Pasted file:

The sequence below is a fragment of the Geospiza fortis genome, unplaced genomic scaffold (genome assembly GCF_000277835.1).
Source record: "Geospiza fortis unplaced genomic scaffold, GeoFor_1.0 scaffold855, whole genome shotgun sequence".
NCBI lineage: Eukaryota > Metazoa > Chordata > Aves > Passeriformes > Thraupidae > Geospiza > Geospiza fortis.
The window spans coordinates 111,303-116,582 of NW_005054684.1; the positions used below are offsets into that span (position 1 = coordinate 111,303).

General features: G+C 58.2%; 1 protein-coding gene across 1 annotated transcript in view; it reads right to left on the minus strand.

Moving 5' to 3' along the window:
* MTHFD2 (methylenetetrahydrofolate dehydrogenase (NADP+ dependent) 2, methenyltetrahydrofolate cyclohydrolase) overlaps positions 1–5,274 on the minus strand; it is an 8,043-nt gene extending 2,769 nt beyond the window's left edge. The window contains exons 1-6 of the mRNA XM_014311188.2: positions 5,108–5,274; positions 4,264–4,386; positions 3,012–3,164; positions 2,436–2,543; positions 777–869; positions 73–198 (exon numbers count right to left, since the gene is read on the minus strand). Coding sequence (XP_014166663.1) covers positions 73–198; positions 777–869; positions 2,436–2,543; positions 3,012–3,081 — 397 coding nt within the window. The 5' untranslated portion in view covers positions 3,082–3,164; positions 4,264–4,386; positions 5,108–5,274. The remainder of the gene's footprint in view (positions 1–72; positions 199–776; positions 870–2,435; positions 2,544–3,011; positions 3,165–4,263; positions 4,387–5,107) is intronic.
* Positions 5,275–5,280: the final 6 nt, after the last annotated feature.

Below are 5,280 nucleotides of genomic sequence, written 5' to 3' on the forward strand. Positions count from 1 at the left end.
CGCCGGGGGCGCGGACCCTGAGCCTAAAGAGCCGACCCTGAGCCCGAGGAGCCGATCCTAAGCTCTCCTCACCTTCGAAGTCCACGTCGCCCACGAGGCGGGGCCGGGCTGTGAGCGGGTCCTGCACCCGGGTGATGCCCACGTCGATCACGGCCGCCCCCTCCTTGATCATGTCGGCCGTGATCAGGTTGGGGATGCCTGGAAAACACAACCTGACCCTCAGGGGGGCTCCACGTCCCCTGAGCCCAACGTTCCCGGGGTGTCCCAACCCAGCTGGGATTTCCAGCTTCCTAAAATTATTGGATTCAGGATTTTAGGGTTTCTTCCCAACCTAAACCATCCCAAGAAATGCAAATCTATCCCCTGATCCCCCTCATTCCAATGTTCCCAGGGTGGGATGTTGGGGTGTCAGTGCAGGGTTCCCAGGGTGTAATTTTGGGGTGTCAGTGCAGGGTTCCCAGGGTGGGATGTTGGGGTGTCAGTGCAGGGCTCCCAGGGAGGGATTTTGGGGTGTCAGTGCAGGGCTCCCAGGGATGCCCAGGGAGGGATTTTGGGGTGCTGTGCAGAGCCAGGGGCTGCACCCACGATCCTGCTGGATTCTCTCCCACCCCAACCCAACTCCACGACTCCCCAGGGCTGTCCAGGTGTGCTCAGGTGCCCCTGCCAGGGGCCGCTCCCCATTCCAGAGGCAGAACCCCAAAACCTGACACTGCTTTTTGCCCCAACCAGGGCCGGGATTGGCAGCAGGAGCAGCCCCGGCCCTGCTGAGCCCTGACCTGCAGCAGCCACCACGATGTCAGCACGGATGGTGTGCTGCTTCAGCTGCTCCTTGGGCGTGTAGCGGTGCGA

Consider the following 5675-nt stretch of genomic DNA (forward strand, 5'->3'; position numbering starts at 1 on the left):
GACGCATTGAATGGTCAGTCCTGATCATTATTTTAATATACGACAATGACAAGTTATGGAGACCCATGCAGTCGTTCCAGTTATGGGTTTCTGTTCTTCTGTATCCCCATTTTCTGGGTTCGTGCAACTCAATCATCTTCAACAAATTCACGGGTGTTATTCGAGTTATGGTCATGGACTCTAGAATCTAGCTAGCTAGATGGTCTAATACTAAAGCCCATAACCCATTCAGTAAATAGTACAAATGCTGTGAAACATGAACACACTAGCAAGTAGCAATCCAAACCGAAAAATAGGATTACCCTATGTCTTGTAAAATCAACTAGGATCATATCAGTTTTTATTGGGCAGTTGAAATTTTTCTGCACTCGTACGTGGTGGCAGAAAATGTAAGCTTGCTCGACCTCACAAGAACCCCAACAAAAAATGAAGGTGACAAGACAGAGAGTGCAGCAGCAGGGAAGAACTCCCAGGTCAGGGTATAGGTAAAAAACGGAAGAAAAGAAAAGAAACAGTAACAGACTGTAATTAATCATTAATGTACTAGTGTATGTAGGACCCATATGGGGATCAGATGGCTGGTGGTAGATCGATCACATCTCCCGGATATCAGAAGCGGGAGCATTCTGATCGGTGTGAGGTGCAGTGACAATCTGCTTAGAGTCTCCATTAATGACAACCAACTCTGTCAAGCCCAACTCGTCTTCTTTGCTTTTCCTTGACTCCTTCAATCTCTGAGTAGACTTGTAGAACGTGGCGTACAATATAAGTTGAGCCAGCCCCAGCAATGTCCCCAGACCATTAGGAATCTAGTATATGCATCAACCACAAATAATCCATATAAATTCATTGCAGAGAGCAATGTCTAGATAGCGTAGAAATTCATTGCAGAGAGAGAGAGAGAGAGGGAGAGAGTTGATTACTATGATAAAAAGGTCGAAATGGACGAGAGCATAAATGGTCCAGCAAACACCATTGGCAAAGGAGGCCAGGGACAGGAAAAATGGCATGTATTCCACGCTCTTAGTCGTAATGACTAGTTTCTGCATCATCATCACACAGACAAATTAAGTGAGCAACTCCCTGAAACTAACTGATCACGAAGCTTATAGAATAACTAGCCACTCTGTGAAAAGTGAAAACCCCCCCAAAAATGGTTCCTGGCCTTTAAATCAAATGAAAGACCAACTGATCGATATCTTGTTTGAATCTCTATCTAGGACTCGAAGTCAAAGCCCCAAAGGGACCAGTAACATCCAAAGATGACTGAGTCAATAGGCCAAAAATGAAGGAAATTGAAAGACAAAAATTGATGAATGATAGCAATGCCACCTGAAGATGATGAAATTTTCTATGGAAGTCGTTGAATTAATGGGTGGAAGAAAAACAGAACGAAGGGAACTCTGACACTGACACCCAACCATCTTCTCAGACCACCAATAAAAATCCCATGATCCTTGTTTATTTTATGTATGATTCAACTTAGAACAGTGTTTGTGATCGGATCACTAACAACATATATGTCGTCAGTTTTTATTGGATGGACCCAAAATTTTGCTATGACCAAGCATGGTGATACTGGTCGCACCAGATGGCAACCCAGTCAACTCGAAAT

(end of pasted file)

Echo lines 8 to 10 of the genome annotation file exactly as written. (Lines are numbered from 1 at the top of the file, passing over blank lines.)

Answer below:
* Positions 5,275–5,280: the final 6 nt, after the last annotated feature.

Below are 5,280 nucleotides of genomic sequence, written 5' to 3' on the forward strand. Positions count from 1 at the left end.
CGCCGGGGGCGCGGACCCTGAGCCTAAAGAGCCGACCCTGAGCCCGAGGAGCCGATCCTAAGCTCTCCTCACCTTCGAAGTCCACGTCGCCCACGAGGCGGGGCCGGGCTGTGAGCGGGTCCTGCACCCGGGTGATGCCCACGTCGATCACGGCCGCCCCCTCCTTGATCATGTCGGCCGTGATCAGGTTGGGGATGCCTGGAAAACACAACCTGACCCTCAGGGGGGCTCCACGTCCCCTGAGCCCAACGTTCCCGGGGTGTCCCAACCCAGCTGGGATTTCCAGCTTCCTAAAATTATTGGATTCAGGATTTTAGGGTTTCTTCCCAACCTAAACCATCCCAAGAAATGCAAATCTATCCCCTGATCCCCCTCATTCCAATGTTCCCAGGGTGGGATGTTGGGGTGTCAGTGCAGGGTTCCCAGGGTGTAATTTTGGGGTGTCAGTGCAGGGTTCCCAGGGTGGGATGTTGGGGTGTCAGTGCAGGGCTCCCAGGGAGGGATTTTGGGGTGTCAGTGCAGGGCTCCCAGGGATGCCCAGGGAGGGATTTTGGGGTGCTGTGCAGAGCCAGGGGCTGCACCCACGATCCTGCTGGATTCTCTCCCACCCCAACCCAACTCCACGACTCCCCAGGGCTGTCCAGGTGTGCTCAGGTGCCCCTGCCAGGGGCCGCTCCCCATTCCAGAGGCAGAACCCCAAAACCTGACACTGCTTTTTGCCCCAACCAGGGCCGGGATTGGCAGCAGGAGCAGCCCCGGCCCTGCTGAGCCCTGACCTGCAGCAGCCACCACGATGTCAGCACGGATGGTGTGCTGCTTCAGCTGCTCCTTGGGCGTGTAGCGGTGCGA